The most dangerous mobsters in the world
Semion Yudkovich Mogilevich, nicknamed "the Brainy Don," is a different kind of dangerous than most of us are used to. Because while there is rabid-dog dangerous, there's also that other kind of dangerous. The kind who got way better grades than you, the kind who sits on top of a fortune reputed to be in the billions and, finally, the kind who can hit up his old pal Vladimir Putin if things get sticky. Fugitive member of the Russian secret service Alexander Litvinenko accused him of that once, in fact ... right before he was poisoned to death.
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Standing 5 feet 6 inches and pushing the scales at close to 300 pounds, the 69-year-old Ukrainian-born Mogilevich not only, according to the FBI, has his fingers in the usual pots — contract murders, drug trafficking, extortion, money laundering, prostitution and weapons trafficking — but also armament factories, oil companies, tax fraud, stock manipulations and big-time banking fraud via a bank that he owned, which gave him a convenient back channel to the world financial system. To describe his holdings as "vast"? A total understatement for this boss of bosses who, at last check, was living not in some mountain redoubt but in Moscow, where the father of three comes and goes as he likes — albeit with a security detail.
"The Russians ain't shit," says retired New York undercover organized crime cop Fred Santoro when discussing the city's new organized crimescape. They lacked the smarts of the Italian mob and the raw brutality of the Albanian mafia and in total weren't good for much. "They commit a crime and run back to Russia." That characterization would in all likelihood amuse Mogilevich who, by dint of his placement on the FBI's Ten Most Wanted List and his degree in economics — along with the aforementioned billions — is very much "the shit."
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The Solntsevskaya Bratva, the name of the crime family most directly aligned with Mogilevich and the name almost whispered by "Freddy," a Coney Island car thief who originally hails from Soviet Georgia, "is very serious. We have a saying, though: 'Don't paint a picture of the devil.' That's all I have to say." With family back in Russia, he's already said too much. But "too much" when you're talking about Mogilevich always seems like never enough. Likened to Dr. Mabuse, Fritz Lang's international archvillain with 1,000 eyes, Mogilevich makes good on the fictional Don Corleone's original dream as spelled out in The Godfather: that eventually organized crime would just be organized business. In Mogilevich's case, mostly true, but crime is also a business, one he apparently has no qualms about leaning in to.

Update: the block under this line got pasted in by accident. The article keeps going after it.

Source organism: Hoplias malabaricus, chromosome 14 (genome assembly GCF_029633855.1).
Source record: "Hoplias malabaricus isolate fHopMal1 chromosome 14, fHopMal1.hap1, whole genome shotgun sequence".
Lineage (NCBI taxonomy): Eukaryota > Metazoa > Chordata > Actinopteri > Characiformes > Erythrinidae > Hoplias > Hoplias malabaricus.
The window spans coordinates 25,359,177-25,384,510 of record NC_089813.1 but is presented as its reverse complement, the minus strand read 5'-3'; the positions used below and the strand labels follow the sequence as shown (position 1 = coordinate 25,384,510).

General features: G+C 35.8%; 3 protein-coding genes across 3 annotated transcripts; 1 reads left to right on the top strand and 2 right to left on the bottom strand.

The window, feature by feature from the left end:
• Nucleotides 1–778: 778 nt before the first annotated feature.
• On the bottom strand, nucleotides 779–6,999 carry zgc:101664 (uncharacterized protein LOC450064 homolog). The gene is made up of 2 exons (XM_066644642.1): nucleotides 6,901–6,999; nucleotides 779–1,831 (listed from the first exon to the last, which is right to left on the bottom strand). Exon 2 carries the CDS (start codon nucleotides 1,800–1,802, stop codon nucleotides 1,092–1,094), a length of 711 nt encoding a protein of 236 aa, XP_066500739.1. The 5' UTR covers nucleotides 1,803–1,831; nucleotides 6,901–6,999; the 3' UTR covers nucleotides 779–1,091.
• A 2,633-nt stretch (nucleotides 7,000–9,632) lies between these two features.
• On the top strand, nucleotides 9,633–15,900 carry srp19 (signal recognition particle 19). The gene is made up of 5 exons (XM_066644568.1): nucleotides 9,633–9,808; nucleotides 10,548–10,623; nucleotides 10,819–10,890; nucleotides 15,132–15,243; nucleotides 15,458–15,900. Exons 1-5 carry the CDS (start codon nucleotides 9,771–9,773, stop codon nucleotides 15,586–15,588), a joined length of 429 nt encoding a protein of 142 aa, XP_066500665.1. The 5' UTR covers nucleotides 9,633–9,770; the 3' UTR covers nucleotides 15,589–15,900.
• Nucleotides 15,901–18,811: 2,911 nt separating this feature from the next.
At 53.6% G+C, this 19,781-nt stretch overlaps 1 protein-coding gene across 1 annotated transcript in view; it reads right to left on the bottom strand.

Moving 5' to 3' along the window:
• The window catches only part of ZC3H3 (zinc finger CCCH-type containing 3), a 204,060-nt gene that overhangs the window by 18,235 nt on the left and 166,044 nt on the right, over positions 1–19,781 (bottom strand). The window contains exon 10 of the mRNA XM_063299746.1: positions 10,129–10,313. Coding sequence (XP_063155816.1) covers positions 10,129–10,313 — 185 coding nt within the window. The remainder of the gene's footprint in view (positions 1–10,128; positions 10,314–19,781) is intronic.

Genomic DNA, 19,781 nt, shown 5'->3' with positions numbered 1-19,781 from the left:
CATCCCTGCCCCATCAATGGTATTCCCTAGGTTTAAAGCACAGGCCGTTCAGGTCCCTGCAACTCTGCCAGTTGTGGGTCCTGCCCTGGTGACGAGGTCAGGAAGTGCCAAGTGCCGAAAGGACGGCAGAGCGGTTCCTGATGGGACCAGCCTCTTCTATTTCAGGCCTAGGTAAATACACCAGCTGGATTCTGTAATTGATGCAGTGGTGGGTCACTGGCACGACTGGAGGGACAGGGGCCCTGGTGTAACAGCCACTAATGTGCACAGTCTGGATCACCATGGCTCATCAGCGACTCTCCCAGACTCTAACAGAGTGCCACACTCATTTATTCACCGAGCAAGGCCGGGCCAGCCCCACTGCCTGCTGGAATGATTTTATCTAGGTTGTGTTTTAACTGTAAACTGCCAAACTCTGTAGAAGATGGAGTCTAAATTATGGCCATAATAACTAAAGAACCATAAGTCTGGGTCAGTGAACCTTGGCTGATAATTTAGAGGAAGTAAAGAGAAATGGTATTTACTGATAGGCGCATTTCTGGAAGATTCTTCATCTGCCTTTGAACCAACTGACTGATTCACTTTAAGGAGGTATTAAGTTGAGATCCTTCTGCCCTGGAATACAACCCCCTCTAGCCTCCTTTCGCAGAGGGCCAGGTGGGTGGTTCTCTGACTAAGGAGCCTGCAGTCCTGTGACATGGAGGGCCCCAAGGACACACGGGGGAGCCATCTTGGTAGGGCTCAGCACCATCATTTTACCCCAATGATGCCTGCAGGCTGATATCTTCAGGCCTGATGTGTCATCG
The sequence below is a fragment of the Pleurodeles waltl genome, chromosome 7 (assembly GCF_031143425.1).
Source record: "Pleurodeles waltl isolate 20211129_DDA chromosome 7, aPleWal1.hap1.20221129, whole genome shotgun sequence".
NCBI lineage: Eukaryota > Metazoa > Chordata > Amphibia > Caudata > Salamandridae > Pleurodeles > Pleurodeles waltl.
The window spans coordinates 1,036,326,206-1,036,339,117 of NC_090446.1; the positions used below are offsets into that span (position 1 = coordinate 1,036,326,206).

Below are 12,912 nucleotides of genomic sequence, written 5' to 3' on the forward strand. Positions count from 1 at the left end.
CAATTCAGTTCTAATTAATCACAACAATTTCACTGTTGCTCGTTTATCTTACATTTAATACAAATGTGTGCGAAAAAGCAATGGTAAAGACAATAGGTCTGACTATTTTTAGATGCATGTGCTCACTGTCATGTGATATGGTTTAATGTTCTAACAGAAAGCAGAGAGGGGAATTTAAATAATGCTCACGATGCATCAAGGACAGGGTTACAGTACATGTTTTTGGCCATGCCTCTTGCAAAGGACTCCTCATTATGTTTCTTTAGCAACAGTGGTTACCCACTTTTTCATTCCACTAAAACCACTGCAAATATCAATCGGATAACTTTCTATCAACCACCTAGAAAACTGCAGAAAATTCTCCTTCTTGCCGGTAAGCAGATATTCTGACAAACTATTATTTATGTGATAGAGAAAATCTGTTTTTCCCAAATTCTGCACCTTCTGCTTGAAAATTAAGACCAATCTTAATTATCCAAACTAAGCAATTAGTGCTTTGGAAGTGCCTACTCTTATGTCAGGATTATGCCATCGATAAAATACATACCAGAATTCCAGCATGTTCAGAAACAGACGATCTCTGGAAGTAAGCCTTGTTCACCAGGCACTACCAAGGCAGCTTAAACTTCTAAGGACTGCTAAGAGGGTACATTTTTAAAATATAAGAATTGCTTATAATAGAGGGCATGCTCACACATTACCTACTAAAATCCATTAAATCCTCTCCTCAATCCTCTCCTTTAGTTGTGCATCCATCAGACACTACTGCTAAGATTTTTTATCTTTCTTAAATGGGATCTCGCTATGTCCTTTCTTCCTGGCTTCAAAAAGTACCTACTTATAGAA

In the late 1990s, Mogilevich's bank, the well-named Inkombank, pulled off a $10 billion money-laundering plot via the Bank of New York, according to the Moscow Telegraph, something he led up to with one of his more audacious grabs a few years earlier. The scam involved the selling of untaxed heating oil in place of the much more highly taxed auto fuel. Before it was uncovered, it ended up costing the Czech Republic, just one of the Central European countries conned, 100 billion Czech korunas, about $5 billion. Not only that, but on its way to being shut down there was mayhem galore, including the near hit of the reporter following the story.
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So from fraud to fraud, cash grab to muscle to murder, Mogilevich has cut a swath across the globe. It hasn't gone unnoticed by people whose job it is to stop people like him. In 2008, he was finally arrested in Moscow for "suspected" tax evasion — only to be released less than a year later. According to the Russian interior ministry the charges against him? "Are not of a particularly grave nature."
Perfect. If you're Mogilevich.
And not too long ago, in St. Petersburg, Russia, with members of the Red Devil Sport Club, a mixed martial arts (MMA) academy, while covering one of its sporting events for a shadowy stateside fight promotion, we decided to decamp to the arena not too far from where we were staying, the Hotel Moscow. As we closed in to the arena, we noted a ring around it with no fewer than three Rolls-Royces, a bevy of Benzes and custom and tricked-out BMWs, dark-tinted windows, the works. When we asked who in this "Communist" country they belonged to, our interpreter repeated the question, "Who?" We repeated the question, and she answered with the same question before waving her hands and saying, "Business partners."
We smiled. She did not.
The FBI isn't smiling either. The agency's advertisement of a $100,000 reward for information leading up to his arrest or capture is nonetheless comical in light of Mogilevich's most recent U.S. cash grab, which cost U.S. investors in excess of $150 million according to the Feds, but it bears the distinctly not funny warning: "considered armed and extremely dangerous." Probably beyond a shadow of a doubt.
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